So last night (and very early this morning) I decided to setup Sweetcron on one of our shared hosting plans. Our hosting system allows you to split your domain up across multiple hosting plans and platforms, so while the main site is now on a Linux web server the email is still on Microsoft Exchange.

I chose to setup the webspace to use PHP5, since PHP4 is defunct. In terms of the database I opted for MySQL5, since it's also the more recent version.

I'll have to admit that I hadn't used FTP for a long time. I have a habit of just doing things from the command line, but once I'd got over that it was easy enough to setup.

The documentation for Sweetcron is a bit sparse, but the basic install is easy enough. On our system you just need to remember that the MySQL database server is NOT "localhost", as the basic configuration file assumes that you're running everything on a single server.

The one step that isn't documented clearly is how to setup a simple cronjob to automate it for you. Fortunately someone else had done that already, so adding the cronjob via the hosting control panel was fine.
You just need to execute the following command every few minutes (or hours):

curl http://your/true-cron/url

You can find the actual URL in the Sweetcron admin panel. So just set that command to run via the cronjob manager and off you go.

The basic install ships with two themes, but there are several other themes available which range from the very simple to the incredibly complex. I still haven't settled on which one I actually want to use, as they all handle parts of your "stream" differently. In order to avoid duplication issues I think I'll stick with a theme that doesn't pull in the full content from blog posts and just provides a link to the original source.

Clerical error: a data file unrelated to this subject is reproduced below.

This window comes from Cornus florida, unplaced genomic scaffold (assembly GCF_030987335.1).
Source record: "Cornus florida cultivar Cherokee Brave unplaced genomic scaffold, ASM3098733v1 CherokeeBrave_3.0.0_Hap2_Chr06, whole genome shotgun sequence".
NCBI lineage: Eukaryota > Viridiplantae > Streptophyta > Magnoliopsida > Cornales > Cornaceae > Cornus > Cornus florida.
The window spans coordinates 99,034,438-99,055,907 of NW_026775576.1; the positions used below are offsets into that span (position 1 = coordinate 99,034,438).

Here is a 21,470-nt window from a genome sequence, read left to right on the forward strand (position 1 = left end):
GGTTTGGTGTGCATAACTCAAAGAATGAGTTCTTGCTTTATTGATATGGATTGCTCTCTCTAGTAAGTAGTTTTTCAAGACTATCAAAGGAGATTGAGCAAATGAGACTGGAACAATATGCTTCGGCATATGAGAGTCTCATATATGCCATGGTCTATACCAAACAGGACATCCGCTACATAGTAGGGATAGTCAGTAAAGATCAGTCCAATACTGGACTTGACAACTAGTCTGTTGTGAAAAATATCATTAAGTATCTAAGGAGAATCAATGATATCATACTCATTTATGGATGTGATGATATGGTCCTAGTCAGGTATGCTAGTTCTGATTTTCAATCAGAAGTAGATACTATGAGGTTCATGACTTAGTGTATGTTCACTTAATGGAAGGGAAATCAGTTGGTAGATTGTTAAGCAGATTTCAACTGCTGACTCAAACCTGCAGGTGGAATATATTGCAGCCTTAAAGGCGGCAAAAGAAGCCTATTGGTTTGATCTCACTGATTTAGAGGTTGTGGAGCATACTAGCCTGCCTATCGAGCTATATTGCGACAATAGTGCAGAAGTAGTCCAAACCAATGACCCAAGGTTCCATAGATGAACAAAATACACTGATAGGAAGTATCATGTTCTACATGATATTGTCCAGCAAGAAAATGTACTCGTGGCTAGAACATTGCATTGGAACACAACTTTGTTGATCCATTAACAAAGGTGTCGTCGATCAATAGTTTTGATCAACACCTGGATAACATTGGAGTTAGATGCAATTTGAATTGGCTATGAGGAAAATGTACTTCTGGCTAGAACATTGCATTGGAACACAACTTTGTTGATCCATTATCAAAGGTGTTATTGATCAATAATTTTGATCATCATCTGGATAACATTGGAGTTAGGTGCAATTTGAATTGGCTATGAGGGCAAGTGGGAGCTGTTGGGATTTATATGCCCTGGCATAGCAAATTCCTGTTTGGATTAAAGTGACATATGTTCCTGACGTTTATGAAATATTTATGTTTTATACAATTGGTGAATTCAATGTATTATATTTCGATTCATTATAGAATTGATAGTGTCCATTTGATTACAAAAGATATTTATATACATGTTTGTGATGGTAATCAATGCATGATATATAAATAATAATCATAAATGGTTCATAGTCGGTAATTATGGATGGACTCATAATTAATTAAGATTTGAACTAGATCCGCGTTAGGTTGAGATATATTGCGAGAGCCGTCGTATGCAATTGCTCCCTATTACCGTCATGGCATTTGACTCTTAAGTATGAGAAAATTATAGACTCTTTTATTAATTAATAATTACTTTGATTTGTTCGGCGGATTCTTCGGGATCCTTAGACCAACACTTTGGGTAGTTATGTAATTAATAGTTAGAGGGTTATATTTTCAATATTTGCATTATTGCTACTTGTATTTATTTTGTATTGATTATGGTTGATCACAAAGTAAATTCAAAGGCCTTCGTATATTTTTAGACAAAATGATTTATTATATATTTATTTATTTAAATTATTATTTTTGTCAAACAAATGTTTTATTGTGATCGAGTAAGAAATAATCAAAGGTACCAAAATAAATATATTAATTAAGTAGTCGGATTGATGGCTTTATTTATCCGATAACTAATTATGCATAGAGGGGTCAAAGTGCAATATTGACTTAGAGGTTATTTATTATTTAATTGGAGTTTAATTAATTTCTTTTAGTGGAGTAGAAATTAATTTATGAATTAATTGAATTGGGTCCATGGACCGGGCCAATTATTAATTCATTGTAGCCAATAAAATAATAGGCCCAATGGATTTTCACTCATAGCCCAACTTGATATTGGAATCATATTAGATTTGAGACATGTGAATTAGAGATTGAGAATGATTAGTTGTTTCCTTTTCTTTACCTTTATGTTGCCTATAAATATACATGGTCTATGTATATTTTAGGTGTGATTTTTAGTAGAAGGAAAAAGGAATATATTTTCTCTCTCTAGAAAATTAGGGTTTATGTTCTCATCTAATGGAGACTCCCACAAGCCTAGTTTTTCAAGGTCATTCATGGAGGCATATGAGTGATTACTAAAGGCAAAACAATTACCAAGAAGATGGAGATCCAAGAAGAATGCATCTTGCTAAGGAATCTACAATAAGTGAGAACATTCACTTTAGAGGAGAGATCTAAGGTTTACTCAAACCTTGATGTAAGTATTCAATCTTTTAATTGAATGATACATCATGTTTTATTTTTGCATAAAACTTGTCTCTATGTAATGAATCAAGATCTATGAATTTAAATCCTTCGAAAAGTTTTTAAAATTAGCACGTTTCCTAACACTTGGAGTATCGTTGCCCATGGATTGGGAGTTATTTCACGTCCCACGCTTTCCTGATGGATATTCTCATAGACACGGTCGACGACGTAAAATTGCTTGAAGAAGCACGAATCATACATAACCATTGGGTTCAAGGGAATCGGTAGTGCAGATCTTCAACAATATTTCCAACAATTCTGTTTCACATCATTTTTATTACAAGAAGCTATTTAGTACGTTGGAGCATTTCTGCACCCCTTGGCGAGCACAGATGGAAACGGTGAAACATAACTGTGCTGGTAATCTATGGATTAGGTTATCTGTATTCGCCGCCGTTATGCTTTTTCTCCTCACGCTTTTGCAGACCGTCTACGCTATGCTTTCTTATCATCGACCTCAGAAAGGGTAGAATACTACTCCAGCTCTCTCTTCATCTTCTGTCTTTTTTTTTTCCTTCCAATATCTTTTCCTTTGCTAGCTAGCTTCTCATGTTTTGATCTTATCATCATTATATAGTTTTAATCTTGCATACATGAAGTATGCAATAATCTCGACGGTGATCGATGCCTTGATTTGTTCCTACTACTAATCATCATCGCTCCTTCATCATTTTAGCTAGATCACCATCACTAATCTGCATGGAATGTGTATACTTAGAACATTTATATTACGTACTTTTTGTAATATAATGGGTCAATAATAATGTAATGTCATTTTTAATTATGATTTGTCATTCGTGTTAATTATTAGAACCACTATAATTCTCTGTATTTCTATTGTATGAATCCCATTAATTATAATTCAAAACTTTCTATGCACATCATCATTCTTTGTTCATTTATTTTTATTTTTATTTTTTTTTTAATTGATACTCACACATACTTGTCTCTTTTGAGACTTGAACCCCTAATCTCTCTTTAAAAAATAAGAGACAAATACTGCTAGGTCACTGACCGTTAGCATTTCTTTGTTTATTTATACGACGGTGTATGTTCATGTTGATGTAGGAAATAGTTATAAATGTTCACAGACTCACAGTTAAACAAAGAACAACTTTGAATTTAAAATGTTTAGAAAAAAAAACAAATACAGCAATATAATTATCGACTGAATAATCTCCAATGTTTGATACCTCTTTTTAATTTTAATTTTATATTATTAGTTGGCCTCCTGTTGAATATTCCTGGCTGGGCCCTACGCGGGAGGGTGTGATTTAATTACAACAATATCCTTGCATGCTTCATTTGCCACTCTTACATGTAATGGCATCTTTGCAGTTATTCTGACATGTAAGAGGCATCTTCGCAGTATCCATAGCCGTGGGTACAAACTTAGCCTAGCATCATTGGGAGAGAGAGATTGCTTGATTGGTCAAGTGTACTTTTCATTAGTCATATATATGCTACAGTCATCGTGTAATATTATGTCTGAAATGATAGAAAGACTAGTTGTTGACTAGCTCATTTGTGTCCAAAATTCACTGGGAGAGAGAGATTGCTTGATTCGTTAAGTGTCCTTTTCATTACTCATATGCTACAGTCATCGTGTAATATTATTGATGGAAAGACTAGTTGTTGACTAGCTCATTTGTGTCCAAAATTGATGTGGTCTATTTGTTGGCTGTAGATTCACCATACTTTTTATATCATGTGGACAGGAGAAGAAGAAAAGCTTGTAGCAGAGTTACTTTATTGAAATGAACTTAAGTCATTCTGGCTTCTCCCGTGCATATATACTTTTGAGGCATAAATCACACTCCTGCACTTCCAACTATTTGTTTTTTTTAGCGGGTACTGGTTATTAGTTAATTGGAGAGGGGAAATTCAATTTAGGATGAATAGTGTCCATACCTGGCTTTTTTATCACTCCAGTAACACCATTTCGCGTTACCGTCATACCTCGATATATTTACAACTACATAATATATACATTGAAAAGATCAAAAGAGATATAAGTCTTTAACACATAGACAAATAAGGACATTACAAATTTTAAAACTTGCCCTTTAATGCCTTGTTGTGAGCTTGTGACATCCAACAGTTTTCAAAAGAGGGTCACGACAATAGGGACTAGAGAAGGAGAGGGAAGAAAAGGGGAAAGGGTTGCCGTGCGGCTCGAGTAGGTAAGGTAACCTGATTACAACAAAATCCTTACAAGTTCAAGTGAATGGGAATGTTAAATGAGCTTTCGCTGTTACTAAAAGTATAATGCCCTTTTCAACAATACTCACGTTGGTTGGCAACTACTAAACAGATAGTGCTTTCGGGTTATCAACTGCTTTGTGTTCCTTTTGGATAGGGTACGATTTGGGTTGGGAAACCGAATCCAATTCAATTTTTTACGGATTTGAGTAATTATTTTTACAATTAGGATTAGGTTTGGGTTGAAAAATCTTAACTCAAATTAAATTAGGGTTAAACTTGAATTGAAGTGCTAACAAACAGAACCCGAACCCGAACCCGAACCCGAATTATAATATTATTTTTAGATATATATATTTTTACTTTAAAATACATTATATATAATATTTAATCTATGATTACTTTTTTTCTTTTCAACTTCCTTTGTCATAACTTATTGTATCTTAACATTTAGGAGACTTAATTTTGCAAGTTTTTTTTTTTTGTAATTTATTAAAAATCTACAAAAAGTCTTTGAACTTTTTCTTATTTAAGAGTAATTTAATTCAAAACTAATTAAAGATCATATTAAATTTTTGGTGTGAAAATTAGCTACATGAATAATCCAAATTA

So if you're bored and want to know what I'm up to you can head over to my new personal space and see!

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April 27, 2009

Logging Email From PHP Scripts

This is more a note for myself than anything else ...

By default a lot of php scripts will send emails that appear as coming from the Apache user, which makes tracking down a rogue script really annoying and time-consuming.

You end up with entries in the mail logs similar to this one:

Apr 27 18:22:29 servername postfix/qmgr[23581]: 0F53421C1FA: from=<www-data@servername.com>, size=929, nrcpt=1 (queue active)

Which isn't particularly helpful if you have more than one site (vhost) on a particular server.

Making it a bit saner can be done via a simple addition to the Apache vhost config:

php_admin_value sendmail_path '/usr/sbin/sendmail -t -i -f address@domain.tld'

So now any emails sent from that vhost will reference the email specified instead of the Apache user:

Apr 27 19:40:34 servername postfix/qmgr[2469]: 16A8F21C1FA: from=<address@domain.tld>, size=358, nrcpt=1 (queue active)

There are other additions to Php that can log the path to the script itself, though until such time as someone makes it available for Debian / Ubuntu I don't really fancy having to compile it in manually